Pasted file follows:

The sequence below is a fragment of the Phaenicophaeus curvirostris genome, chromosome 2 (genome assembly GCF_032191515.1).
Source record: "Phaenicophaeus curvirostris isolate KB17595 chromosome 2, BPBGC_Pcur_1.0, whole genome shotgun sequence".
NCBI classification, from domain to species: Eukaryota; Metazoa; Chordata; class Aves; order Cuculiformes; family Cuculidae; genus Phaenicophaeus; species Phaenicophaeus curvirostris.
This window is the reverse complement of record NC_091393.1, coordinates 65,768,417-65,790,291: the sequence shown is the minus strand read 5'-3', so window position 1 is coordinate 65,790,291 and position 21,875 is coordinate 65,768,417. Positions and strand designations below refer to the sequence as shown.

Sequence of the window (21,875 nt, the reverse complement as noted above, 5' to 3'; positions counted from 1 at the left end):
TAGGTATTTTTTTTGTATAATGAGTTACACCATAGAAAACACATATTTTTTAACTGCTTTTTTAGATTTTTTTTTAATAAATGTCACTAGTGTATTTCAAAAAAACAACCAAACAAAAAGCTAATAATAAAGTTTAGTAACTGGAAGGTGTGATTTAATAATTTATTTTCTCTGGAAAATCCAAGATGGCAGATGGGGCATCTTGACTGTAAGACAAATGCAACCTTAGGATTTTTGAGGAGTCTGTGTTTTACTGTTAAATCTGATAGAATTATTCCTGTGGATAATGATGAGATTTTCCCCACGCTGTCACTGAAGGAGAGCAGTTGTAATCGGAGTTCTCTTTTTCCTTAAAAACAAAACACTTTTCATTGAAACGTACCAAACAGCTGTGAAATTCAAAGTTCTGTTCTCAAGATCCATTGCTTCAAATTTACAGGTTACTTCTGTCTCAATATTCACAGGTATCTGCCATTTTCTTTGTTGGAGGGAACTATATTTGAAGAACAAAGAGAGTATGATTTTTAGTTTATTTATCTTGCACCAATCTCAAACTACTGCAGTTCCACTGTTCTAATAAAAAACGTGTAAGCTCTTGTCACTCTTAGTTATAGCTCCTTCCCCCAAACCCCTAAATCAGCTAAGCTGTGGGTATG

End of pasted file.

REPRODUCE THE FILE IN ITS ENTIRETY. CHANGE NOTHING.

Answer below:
The sequence below is a fragment of the Phaenicophaeus curvirostris genome, chromosome 2 (genome assembly GCF_032191515.1).
Source record: "Phaenicophaeus curvirostris isolate KB17595 chromosome 2, BPBGC_Pcur_1.0, whole genome shotgun sequence".
NCBI classification, from domain to species: Eukaryota; Metazoa; Chordata; class Aves; order Cuculiformes; family Cuculidae; genus Phaenicophaeus; species Phaenicophaeus curvirostris.
This window is the reverse complement of record NC_091393.1, coordinates 65,768,417-65,790,291: the sequence shown is the minus strand read 5'-3', so window position 1 is coordinate 65,790,291 and position 21,875 is coordinate 65,768,417. Positions and strand designations below refer to the sequence as shown.

Sequence of the window (21,875 nt, the reverse complement as noted above, 5' to 3'; positions counted from 1 at the left end):
TAGGTATTTTTTTTGTATAATGAGTTACACCATAGAAAACACATATTTTTTAACTGCTTTTTTAGATTTTTTTTTAATAAATGTCACTAGTGTATTTCAAAAAAACAACCAAACAAAAAGCTAATAATAAAGTTTAGTAACTGGAAGGTGTGATTTAATAATTTATTTTCTCTGGAAAATCCAAGATGGCAGATGGGGCATCTTGACTGTAAGACAAATGCAACCTTAGGATTTTTGAGGAGTCTGTGTTTTACTGTTAAATCTGATAGAATTATTCCTGTGGATAATGATGAGATTTTCCCCACGCTGTCACTGAAGGAGAGCAGTTGTAATCGGAGTTCTCTTTTTCCTTAAAAACAAAACACTTTTCATTGAAACGTACCAAACAGCTGTGAAATTCAAAGTTCTGTTCTCAAGATCCATTGCTTCAAATTTACAGGTTACTTCTGTCTCAATATTCACAGGTATCTGCCATTTTCTTTGTTGGAGGGAACTATATTTGAAGAACAAAGAGAGTATGATTTTTAGTTTATTTATCTTGCACCAATCTCAAACTACTGCAGTTCCACTGTTCTAATAAAAAACGTGTAAGCTCTTGTCACTCTTAGTTATAGCTCCTTCCCCCAAACCCCTAAATCAGCTAAGCTGTGGGTATG